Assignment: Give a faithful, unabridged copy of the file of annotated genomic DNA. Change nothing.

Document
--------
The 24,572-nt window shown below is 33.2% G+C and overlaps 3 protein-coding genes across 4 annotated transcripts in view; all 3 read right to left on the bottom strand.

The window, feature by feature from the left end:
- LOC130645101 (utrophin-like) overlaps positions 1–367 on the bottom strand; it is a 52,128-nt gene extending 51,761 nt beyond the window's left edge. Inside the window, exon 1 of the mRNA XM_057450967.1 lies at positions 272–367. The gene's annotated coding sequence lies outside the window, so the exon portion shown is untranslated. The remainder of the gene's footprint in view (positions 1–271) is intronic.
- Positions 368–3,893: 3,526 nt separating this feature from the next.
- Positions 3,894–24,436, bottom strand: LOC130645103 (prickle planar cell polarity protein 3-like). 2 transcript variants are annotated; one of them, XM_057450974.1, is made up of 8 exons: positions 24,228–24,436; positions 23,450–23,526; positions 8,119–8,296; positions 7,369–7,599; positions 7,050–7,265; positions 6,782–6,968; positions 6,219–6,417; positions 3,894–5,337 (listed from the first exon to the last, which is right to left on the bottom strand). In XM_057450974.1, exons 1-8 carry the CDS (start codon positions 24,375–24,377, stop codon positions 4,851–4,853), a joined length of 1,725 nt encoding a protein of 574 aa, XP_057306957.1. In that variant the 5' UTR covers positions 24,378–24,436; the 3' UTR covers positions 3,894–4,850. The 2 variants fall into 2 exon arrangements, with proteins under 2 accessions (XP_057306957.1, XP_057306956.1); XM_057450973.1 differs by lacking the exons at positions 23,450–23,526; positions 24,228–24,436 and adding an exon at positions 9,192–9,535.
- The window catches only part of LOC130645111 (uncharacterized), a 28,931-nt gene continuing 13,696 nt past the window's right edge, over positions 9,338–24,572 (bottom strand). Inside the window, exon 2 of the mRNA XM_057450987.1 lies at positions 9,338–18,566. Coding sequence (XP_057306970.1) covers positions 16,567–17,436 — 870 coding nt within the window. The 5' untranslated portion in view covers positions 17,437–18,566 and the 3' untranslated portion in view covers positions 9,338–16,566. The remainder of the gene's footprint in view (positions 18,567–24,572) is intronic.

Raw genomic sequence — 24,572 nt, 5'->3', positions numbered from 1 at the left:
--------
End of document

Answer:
The 24,572-nt window shown below is 33.2% G+C and overlaps 3 protein-coding genes across 4 annotated transcripts in view; all 3 read right to left on the bottom strand.

The window, feature by feature from the left end:
- LOC130645101 (utrophin-like) overlaps positions 1–367 on the bottom strand; it is a 52,128-nt gene extending 51,761 nt beyond the window's left edge. Inside the window, exon 1 of the mRNA XM_057450967.1 lies at positions 272–367. The gene's annotated coding sequence lies outside the window, so the exon portion shown is untranslated. The remainder of the gene's footprint in view (positions 1–271) is intronic.
- Positions 368–3,893: 3,526 nt separating this feature from the next.
- Positions 3,894–24,436, bottom strand: LOC130645103 (prickle planar cell polarity protein 3-like). 2 transcript variants are annotated; one of them, XM_057450974.1, is made up of 8 exons: positions 24,228–24,436; positions 23,450–23,526; positions 8,119–8,296; positions 7,369–7,599; positions 7,050–7,265; positions 6,782–6,968; positions 6,219–6,417; positions 3,894–5,337 (listed from the first exon to the last, which is right to left on the bottom strand). In XM_057450974.1, exons 1-8 carry the CDS (start codon positions 24,375–24,377, stop codon positions 4,851–4,853), a joined length of 1,725 nt encoding a protein of 574 aa, XP_057306957.1. In that variant the 5' UTR covers positions 24,378–24,436; the 3' UTR covers positions 3,894–4,850. The 2 variants fall into 2 exon arrangements, with proteins under 2 accessions (XP_057306957.1, XP_057306956.1); XM_057450973.1 differs by lacking the exons at positions 23,450–23,526; positions 24,228–24,436 and adding an exon at positions 9,192–9,535.
- The window catches only part of LOC130645111 (uncharacterized), a 28,931-nt gene continuing 13,696 nt past the window's right edge, over positions 9,338–24,572 (bottom strand). Inside the window, exon 2 of the mRNA XM_057450987.1 lies at positions 9,338–18,566. Coding sequence (XP_057306970.1) covers positions 16,567–17,436 — 870 coding nt within the window. The 5' untranslated portion in view covers positions 17,437–18,566 and the 3' untranslated portion in view covers positions 9,338–16,566. The remainder of the gene's footprint in view (positions 18,567–24,572) is intronic.

Raw genomic sequence — 24,572 nt, 5'->3', positions numbered from 1 at the left: